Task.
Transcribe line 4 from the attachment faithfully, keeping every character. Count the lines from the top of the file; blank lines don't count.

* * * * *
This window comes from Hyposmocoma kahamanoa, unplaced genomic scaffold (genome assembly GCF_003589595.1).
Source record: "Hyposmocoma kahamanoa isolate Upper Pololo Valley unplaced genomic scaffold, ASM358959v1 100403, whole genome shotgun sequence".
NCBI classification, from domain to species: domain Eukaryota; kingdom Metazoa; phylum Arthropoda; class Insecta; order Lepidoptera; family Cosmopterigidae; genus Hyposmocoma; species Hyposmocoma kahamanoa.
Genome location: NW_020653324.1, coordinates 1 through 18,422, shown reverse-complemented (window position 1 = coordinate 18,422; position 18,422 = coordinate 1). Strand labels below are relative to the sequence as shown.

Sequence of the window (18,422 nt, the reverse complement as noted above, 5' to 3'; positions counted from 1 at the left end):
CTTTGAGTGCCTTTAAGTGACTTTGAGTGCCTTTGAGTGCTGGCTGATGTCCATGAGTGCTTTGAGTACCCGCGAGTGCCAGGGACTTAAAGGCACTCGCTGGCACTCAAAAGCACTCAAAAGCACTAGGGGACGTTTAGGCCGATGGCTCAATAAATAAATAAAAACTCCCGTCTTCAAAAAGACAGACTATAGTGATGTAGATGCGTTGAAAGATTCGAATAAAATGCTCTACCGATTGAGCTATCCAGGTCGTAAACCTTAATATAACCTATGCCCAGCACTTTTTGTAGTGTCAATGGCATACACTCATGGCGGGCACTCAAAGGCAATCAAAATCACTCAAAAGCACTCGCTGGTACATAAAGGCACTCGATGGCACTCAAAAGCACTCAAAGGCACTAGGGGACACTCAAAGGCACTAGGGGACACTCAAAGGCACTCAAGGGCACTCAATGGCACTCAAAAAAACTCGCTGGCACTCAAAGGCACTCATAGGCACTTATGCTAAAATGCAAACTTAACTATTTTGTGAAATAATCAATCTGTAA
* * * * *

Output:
Genome location: NW_020653324.1, coordinates 1 through 18,422, shown reverse-complemented (window position 1 = coordinate 18,422; position 18,422 = coordinate 1). Strand labels below are relative to the sequence as shown.